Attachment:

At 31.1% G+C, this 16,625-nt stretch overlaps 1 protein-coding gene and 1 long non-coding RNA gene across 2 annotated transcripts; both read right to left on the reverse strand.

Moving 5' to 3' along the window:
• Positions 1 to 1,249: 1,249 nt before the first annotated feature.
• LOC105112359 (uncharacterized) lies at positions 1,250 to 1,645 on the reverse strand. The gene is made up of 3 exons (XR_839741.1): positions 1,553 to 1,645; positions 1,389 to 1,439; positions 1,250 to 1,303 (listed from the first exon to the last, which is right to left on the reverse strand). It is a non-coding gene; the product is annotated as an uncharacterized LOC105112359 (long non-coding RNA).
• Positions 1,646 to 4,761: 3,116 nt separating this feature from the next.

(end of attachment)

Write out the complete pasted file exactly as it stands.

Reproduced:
At 31.1% G+C, this 16,625-nt stretch overlaps 1 protein-coding gene and 1 long non-coding RNA gene across 2 annotated transcripts; both read right to left on the reverse strand.

Moving 5' to 3' along the window:
• Positions 1 to 1,249: 1,249 nt before the first annotated feature.
• LOC105112359 (uncharacterized) lies at positions 1,250 to 1,645 on the reverse strand. The gene is made up of 3 exons (XR_839741.1): positions 1,553 to 1,645; positions 1,389 to 1,439; positions 1,250 to 1,303 (listed from the first exon to the last, which is right to left on the reverse strand). It is a non-coding gene; the product is annotated as an uncharacterized LOC105112359 (long non-coding RNA).
• Positions 1,646 to 4,761: 3,116 nt separating this feature from the next.